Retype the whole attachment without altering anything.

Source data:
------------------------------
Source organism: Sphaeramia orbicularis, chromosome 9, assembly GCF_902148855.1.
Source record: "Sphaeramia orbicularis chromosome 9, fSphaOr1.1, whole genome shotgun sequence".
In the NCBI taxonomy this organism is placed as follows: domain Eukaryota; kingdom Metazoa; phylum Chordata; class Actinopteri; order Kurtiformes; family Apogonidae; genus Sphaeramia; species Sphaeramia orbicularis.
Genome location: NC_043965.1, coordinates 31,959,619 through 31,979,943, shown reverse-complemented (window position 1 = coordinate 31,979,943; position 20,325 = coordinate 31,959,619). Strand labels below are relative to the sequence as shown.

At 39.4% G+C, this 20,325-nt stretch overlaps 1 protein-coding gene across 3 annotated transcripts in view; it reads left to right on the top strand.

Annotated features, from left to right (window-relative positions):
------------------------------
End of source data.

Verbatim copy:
Source organism: Sphaeramia orbicularis, chromosome 9, assembly GCF_902148855.1.
Source record: "Sphaeramia orbicularis chromosome 9, fSphaOr1.1, whole genome shotgun sequence".
In the NCBI taxonomy this organism is placed as follows: domain Eukaryota; kingdom Metazoa; phylum Chordata; class Actinopteri; order Kurtiformes; family Apogonidae; genus Sphaeramia; species Sphaeramia orbicularis.
Genome location: NC_043965.1, coordinates 31,959,619 through 31,979,943, shown reverse-complemented (window position 1 = coordinate 31,979,943; position 20,325 = coordinate 31,959,619). Strand labels below are relative to the sequence as shown.

At 39.4% G+C, this 20,325-nt stretch overlaps 1 protein-coding gene across 3 annotated transcripts in view; it reads left to right on the top strand.

Annotated features, from left to right (window-relative positions):